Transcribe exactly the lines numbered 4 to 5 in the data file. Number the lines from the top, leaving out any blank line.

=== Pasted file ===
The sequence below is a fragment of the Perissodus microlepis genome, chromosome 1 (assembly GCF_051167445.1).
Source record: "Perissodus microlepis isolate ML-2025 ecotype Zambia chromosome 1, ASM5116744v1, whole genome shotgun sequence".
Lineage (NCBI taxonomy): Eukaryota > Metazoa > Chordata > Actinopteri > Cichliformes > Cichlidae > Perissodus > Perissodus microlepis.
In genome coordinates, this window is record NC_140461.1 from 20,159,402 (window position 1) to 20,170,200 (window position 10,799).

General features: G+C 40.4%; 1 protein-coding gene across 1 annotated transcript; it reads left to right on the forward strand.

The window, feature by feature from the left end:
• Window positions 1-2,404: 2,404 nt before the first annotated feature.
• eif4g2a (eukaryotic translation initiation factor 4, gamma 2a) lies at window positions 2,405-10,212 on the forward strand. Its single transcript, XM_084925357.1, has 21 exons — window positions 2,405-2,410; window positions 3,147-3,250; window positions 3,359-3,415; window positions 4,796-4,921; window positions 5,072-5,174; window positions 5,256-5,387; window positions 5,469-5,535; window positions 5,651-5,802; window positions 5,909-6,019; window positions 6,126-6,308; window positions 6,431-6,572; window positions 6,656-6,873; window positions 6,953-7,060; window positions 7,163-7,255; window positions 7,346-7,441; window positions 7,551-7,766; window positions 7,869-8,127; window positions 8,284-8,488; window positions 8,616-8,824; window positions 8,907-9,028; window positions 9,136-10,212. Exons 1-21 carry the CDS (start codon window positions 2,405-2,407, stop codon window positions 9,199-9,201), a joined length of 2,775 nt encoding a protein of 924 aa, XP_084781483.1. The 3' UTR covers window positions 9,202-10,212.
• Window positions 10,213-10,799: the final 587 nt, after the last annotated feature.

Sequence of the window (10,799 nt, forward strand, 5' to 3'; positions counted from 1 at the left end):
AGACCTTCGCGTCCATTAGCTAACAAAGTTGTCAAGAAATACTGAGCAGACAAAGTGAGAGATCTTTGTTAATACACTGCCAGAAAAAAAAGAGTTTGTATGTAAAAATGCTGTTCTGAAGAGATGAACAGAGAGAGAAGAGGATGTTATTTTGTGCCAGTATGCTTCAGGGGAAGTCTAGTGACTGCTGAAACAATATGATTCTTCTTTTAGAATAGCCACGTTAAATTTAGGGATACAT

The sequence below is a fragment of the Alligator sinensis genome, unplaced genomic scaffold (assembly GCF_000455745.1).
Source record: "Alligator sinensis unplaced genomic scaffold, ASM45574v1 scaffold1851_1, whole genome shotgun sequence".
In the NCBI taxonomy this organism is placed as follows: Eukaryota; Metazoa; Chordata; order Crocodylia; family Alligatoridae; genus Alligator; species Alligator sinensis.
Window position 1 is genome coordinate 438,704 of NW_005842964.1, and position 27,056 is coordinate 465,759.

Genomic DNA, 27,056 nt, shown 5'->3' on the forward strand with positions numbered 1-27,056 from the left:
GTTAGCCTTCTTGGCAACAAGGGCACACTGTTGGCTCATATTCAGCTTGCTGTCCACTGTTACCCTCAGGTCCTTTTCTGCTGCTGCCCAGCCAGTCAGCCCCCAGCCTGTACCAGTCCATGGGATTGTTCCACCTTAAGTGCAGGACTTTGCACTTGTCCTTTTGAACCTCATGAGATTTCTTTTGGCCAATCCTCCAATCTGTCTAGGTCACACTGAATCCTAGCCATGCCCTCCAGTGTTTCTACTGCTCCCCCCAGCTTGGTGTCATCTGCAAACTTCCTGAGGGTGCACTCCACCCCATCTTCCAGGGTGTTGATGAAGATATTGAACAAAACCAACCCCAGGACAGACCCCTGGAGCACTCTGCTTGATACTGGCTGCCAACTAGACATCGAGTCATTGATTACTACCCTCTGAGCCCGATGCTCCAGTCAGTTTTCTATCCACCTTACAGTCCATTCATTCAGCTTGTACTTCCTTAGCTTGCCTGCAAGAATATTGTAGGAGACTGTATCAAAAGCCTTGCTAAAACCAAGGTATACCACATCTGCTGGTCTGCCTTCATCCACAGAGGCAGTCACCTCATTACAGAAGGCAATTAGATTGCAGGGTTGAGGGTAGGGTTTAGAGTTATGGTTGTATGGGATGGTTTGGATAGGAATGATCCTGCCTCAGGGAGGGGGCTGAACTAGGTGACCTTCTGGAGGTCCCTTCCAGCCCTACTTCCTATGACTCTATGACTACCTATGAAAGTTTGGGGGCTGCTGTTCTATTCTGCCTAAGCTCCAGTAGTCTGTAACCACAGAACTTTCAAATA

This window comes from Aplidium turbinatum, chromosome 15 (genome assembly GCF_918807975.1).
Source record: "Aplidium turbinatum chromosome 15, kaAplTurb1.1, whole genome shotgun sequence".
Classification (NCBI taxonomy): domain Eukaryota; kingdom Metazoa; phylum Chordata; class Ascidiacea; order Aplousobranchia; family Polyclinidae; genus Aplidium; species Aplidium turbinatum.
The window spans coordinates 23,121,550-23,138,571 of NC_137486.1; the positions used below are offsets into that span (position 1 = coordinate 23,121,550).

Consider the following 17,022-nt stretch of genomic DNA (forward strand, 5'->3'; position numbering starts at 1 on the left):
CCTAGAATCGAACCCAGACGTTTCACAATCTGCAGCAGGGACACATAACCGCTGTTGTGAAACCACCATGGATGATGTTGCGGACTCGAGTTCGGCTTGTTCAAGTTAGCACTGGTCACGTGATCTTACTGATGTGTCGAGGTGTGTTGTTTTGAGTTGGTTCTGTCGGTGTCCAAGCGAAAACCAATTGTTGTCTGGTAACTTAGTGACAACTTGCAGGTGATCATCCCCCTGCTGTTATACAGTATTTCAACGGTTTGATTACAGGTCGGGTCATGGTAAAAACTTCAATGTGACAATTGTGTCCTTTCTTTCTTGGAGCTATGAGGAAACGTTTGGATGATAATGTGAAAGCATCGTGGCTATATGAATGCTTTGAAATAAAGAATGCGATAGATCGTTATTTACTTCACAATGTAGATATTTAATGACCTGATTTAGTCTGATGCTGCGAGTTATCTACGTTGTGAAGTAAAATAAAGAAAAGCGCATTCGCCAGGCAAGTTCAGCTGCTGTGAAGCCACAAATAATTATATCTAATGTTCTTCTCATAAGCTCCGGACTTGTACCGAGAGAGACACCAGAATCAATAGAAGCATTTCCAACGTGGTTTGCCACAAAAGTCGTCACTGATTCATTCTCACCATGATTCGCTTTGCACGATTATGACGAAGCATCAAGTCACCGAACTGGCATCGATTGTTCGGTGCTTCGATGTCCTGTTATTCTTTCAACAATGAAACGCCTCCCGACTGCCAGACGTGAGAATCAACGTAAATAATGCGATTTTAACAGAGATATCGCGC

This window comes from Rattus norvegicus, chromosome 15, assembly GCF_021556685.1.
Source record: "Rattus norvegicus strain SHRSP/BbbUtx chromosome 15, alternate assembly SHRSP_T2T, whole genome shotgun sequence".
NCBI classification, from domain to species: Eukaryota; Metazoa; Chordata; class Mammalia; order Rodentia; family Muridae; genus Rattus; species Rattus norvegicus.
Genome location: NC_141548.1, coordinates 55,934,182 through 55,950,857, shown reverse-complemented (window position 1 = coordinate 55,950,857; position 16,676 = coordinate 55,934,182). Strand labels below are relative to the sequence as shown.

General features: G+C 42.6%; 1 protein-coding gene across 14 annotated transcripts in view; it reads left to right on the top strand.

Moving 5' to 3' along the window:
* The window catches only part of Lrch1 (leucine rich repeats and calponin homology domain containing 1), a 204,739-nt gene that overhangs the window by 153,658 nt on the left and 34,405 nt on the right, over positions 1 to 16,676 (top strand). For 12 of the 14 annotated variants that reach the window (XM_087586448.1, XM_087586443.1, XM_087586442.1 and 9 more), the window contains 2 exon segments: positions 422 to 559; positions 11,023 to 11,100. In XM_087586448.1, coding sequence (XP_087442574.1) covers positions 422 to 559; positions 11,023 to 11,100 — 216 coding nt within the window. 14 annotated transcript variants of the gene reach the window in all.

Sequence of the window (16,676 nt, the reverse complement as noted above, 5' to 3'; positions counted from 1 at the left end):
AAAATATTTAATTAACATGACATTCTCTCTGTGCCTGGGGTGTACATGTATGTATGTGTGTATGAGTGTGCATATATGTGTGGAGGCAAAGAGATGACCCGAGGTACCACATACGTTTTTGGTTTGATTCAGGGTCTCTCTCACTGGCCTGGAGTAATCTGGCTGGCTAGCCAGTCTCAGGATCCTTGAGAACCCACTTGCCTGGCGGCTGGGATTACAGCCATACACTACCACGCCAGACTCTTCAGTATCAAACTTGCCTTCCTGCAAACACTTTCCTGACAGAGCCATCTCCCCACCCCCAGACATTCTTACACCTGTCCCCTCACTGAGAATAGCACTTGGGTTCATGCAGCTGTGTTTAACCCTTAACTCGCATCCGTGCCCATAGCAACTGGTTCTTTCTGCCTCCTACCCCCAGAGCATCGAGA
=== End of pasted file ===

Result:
In genome coordinates, this window is record NC_140461.1 from 20,159,402 (window position 1) to 20,170,200 (window position 10,799).

General features: G+C 40.4%; 1 protein-coding gene across 1 annotated transcript; it reads left to right on the forward strand.